BAIC in July held what it described as a “milestone event” to prepare for semi-knocked down (SKD) production of vehicles at the plant. Photo: Reuters

PRETORIA – Beijing Automotive International Corporation (BAIC), the Chinese state-owned company that committed to invest R11 billion in South Africa, now claims that production was set to commence before the end of this year at its vehicle plant in Coega.

South Africa’s Industrial Development Corporation (IDC) has a 35 percent shareholding in the project.

BAIC in July held what it described as a “milestone event” to prepare for semi-knocked down (SKD) production of vehicles at the plant.

The company said at the time that “full-scale production” of its X25 compact sport utility vehicle (SUV) at the plant, its first to be produced and assembled outside China, would commence in the fourth quarter of last year.

However, serious doubts have been expressed in motor industry circles about the claims that the vehicle was manufactured in South Africa.

BAIC said yesterday that construction of the plant has been “making steady progress” under its newly-appointed chief executive locally, Nemo Tian.

Tian said that the new timelines had been established and a new work schedule has been adopted for all contractors on site, with principle contractor Beijing Industrial Designing & Researching Institute (BIDR) set to commence construction activity in the second quarter of this year.

He said that full-scale vehicle production would commence on completion of the assembly and welding facilities, with all construction set to be completed next year.

“This is BAIC International’s first overseas project of this magnitude. We've experienced some challenges and have learnt from them, with the support and guidance of our local shareholders,” he said.

Last September, the local media reported that the construction had been moving at a snail’s pace and all small, medium and micro enterprises (SMMEs) had vacated the premises due to non-payment.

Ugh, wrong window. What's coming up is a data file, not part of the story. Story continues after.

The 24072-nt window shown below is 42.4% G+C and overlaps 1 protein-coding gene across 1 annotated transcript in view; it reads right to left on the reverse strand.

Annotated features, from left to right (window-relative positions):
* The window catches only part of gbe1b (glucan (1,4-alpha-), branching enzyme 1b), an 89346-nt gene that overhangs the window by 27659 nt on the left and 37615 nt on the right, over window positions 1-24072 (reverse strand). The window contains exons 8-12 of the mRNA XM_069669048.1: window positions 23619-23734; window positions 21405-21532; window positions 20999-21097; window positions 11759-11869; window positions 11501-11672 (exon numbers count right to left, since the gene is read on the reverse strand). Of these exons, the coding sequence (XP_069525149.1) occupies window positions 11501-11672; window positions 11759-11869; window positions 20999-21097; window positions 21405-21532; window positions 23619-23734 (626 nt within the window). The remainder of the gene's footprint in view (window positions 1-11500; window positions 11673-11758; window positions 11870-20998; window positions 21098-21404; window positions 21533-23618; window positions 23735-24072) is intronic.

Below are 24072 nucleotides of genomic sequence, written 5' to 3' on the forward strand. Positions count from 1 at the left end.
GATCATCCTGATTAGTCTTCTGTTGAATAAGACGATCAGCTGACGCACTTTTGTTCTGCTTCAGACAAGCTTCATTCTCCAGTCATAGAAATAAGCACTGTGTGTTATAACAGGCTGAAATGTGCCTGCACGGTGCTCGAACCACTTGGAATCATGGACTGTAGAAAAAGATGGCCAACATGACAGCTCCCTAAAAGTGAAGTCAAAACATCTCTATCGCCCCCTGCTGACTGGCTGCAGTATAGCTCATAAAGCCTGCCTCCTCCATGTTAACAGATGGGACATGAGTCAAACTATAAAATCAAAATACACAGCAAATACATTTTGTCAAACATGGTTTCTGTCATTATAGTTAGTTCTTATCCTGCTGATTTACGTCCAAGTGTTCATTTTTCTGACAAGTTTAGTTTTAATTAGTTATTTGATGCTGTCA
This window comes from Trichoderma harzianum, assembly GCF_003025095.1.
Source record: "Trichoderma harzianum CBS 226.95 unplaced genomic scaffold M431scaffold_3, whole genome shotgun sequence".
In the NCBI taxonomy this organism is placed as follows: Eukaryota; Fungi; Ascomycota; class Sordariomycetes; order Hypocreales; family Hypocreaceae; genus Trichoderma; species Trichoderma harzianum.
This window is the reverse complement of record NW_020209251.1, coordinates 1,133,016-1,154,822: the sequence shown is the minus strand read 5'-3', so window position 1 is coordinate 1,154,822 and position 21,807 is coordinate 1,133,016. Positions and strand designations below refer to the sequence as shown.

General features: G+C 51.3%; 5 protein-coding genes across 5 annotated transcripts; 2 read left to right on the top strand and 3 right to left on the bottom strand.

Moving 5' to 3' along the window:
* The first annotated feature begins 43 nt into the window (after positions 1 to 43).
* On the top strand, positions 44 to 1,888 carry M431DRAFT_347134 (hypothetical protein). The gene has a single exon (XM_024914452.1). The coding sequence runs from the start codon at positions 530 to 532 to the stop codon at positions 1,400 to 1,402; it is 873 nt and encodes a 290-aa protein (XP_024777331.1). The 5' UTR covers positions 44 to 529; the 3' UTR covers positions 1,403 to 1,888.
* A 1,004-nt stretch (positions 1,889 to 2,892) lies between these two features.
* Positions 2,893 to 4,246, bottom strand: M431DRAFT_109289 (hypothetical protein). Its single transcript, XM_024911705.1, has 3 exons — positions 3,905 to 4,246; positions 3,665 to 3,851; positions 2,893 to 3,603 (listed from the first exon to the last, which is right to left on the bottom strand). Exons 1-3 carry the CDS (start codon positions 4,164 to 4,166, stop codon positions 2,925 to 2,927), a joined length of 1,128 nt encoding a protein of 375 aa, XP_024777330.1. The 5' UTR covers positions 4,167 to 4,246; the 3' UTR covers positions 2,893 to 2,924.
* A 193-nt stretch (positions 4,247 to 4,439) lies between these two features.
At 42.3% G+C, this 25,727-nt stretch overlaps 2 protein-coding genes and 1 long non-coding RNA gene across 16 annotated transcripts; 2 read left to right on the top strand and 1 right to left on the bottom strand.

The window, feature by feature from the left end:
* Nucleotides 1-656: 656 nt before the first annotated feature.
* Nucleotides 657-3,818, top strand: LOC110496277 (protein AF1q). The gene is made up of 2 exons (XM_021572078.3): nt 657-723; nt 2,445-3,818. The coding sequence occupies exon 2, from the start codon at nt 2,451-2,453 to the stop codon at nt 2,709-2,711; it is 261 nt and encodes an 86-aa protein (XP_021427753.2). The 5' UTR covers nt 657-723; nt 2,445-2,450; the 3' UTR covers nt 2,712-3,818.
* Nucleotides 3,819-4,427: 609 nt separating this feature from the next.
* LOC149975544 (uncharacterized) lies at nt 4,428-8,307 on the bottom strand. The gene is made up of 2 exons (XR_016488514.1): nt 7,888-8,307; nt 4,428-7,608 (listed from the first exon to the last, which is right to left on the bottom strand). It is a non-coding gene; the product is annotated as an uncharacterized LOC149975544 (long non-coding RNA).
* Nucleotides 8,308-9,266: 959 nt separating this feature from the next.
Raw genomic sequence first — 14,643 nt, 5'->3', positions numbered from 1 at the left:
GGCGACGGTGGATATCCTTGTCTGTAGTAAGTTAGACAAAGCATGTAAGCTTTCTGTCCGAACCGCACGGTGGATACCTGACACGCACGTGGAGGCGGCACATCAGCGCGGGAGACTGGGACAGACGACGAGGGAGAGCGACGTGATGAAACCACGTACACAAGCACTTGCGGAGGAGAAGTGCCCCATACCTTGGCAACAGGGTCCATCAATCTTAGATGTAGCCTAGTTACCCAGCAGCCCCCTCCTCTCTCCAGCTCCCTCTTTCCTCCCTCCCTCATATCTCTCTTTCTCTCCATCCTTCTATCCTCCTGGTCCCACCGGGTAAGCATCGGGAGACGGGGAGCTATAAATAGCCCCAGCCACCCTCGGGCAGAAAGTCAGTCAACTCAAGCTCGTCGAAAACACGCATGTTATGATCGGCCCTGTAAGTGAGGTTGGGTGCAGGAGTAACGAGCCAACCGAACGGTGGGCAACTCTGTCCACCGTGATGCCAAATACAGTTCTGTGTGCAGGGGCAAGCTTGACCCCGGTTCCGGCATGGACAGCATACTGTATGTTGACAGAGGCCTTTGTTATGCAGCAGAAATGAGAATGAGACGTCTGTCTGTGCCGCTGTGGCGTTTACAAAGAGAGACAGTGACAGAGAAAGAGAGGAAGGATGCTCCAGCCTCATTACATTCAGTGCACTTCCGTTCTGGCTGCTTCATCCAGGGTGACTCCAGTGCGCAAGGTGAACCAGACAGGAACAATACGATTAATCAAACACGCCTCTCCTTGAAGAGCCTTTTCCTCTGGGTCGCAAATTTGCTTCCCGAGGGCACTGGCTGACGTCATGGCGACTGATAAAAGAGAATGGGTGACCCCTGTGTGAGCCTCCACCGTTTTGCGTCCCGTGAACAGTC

The reports quoted Mandla Mpangase, the spokesperson for the IDC and BAIC SA, as stating that BAIC SA, as the project owner, had earlier that month made its latest progress payment to BIDR, the main contractor for phase one of the project, and the responsibility for prompt payment of all SMMEs fell on BIDR. 

BAIC said data released by the Coega Development Corporation showed that total local labour employed on the project since its commencement until last year totalled 1 839 people.

Production at the plant was to be ramped up over a three-year period from the commencement of production to 50 000 vehicles a year, with production thereafter up-scaled to 100 000 units a year.

Of this, 40 percent were destined for sale in South Africa and 60 percent for export markets, including countries in Africa and South America.

The plant forms part of BAIC International’s long-term globalisation strategy.

BAIC SA has a network of 20 operational dealerships in South Africa.

It's estimated that about 120 BAIC vehicles had been sold in South Africa last year.

Tian yesterday claimed that the project was well on its way to exceed the targeted 35 percent SMME participation and to date construction tenders to the value of R44.1 million had been allocated to SMME’s.

“We remain committed to our contractual obligations of providing work to small local businesses and their development,” Tian said.

BUSINESS REPORT